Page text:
The National Institute of Food and Agriculture (NIFA) has awarded a consortium of land-grant institutions in the South, which includes Virginia Tech, a Coordinated Agricultural Grant to study the effects of climate change on southern pine forests.

In making the announcement, Paul Winistorfer, dean of the College of Natural Resources and Environment, said, “The five-year grant will study climate change mitigation and adaptation as it relates to southern pines, particularly loblolly. It reflects a lot of hard work and cooperation with many researchers. Securing this level of support is a very impressive effort.”

The 34 million acres of southern U.S. pine forests produce more timber than any other country in the world. These forests sequester 12 billion metric tons of carbon each year, 36 percent of the carbon sequestered annually by all forests in the lower 48 states.

Forestry is a major economic engine in the economy of all southern states. Virginia forests provide more than $27.5 billion annually in benefits to the commonwealth, where 144,000 people are employed in forestry-related industry jobs.

The research partnership is led by the University of Florida and, in addition to Virginia Tech, includes the following universities: Alcorn State, Auburn, Georgia, Mississippi State, North Carolina A&T, North Carolina State, Oklahoma State, Texas A&M, and Virginia State.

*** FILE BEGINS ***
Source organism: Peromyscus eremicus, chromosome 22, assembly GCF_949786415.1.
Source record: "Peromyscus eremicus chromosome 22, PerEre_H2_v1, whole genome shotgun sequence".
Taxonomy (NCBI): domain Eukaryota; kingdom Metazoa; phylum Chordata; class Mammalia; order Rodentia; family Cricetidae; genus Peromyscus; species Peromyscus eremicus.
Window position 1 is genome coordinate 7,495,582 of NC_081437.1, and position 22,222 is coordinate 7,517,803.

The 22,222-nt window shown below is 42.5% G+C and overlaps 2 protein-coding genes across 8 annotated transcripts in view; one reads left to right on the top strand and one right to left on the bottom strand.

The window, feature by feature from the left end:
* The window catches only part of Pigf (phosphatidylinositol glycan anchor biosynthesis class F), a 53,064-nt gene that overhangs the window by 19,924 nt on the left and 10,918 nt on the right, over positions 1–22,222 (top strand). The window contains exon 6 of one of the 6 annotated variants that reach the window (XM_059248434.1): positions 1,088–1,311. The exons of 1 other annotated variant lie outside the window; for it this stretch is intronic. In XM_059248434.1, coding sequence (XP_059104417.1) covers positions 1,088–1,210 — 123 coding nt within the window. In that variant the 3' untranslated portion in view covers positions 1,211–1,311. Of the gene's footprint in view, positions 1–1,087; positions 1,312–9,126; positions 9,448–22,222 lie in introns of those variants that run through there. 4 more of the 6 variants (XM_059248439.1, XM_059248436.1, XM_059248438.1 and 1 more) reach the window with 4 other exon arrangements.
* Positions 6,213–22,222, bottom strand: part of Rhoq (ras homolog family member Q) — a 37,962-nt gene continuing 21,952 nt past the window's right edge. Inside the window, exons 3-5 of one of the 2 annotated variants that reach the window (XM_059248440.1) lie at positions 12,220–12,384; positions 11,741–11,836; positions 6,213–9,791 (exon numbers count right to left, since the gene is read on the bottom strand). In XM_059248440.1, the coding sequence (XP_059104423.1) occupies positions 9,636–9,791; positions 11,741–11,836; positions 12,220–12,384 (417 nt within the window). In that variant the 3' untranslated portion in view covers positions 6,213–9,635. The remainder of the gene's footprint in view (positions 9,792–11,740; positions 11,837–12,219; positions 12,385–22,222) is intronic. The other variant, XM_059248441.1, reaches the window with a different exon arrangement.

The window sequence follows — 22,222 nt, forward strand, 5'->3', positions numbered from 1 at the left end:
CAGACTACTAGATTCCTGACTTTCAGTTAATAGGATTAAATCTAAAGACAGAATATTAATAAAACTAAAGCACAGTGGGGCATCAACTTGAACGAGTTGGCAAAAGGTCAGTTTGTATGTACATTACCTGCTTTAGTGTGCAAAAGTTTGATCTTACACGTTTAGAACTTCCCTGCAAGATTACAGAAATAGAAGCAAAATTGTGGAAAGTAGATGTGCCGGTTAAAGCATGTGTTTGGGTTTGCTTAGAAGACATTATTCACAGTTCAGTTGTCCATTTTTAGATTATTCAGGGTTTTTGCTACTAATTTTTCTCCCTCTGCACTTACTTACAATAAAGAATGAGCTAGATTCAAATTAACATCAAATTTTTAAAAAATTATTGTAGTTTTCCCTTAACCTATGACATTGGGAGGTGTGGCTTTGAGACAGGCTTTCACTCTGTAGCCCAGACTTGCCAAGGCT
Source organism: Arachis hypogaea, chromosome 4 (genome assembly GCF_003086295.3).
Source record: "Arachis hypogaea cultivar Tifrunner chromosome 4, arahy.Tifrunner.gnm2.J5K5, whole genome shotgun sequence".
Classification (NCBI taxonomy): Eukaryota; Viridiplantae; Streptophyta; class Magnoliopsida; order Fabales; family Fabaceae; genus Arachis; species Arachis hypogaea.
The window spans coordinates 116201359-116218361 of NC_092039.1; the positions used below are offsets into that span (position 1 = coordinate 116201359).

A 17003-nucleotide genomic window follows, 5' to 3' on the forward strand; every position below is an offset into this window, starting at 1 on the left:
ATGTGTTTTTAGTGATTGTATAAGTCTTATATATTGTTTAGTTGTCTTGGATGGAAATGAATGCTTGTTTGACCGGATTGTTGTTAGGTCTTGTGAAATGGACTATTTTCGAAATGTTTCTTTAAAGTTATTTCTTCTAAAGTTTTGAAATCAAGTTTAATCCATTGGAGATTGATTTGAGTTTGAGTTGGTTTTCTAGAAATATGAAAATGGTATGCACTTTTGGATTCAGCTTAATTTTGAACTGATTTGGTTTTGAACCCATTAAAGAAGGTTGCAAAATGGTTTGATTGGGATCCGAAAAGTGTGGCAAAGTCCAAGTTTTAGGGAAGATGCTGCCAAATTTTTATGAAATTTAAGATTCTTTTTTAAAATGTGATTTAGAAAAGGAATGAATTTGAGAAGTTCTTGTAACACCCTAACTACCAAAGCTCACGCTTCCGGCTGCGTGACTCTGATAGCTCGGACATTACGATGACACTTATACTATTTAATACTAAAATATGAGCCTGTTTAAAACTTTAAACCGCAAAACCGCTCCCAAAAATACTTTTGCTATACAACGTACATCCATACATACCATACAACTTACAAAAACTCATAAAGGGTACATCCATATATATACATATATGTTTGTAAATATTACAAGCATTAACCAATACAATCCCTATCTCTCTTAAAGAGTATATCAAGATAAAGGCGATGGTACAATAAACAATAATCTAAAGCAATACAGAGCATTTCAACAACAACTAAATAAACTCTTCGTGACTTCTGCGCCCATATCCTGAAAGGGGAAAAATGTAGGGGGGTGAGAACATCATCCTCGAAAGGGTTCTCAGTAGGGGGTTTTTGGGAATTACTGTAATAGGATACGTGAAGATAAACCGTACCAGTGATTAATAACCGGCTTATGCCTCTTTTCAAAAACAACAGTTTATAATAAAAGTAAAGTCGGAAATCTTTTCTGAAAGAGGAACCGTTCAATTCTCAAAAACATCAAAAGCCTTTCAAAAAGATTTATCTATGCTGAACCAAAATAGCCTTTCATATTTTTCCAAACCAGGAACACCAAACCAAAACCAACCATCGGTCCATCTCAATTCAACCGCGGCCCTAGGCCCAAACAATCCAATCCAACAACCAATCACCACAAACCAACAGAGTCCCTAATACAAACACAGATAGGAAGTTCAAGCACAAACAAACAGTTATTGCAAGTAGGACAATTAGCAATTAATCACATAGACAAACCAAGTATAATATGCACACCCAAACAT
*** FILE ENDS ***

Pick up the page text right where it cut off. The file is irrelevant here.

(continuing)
Thomas Fox, professor of forest soils and silviculture in the Department of Forest Resources and Environmental Conservation, is the lead principal investigator (PI) from Virginia Tech on the $3.4 portion of the grant going to his department. He serves as the overall lead PI for silvicultural research on the grant as well as the Integration Team Leader for mitigation.

In this role, Fox will help coordinate and synthesize the work of the more than 29 scientists working on the project, including scientists from the 11 Southeastern universities, eight forest industry research cooperatives, and the U.S. Forest Service, as well as climatologists from the Southeastern states.

“The aim of the grant is to develop the knowledge needed to sustainably manage southern pine forests from Texas to Virginia in the face of changing climate,” said Fox. “Our overall goal is to improve the health, productivity, and sustainability of southern pine forests and provide landowners the tools they need to better manage their forests in the future to mitigate and adapt to climate change.”

The grant builds on more than 40 years of research conducted by industry/university research cooperatives in forestry, including two cooperatives housed at Virginia Tech: the Forest Modeling Research Cooperative, directed by Harold Burkhart, University Distinguished Professor of Forestry and co-PI on the grant, and the Forest Productivity Cooperative, directed by Fox. “The National Institute of Food and Agriculture clearly recognized the immense value of the long-term data brought to the project by these industry/university partnerships,” stated Fox.

“Another key aspect of the grant was the outstanding team of scientists we were able to assemble to work on this project,” Fox pointed out. Additional faculty members from the College of Natural Resources and Environment’s Department of Forest Resources and Environmental Conservation who are serving as co-PIs on the grant include Randolph Wynne, John Seiler, Jason Holliday, Valerie Thomas, and Brian Strahm.

“NIFA required us to bring together a large, multi-institutional, transdisciplinary group of scientists to comprehensively address the impacts of climate change on southern pine forests. Without the expertise and contributions of the entire team of PIs at Virginia Tech, this grant would not have been possible,” Fox noted.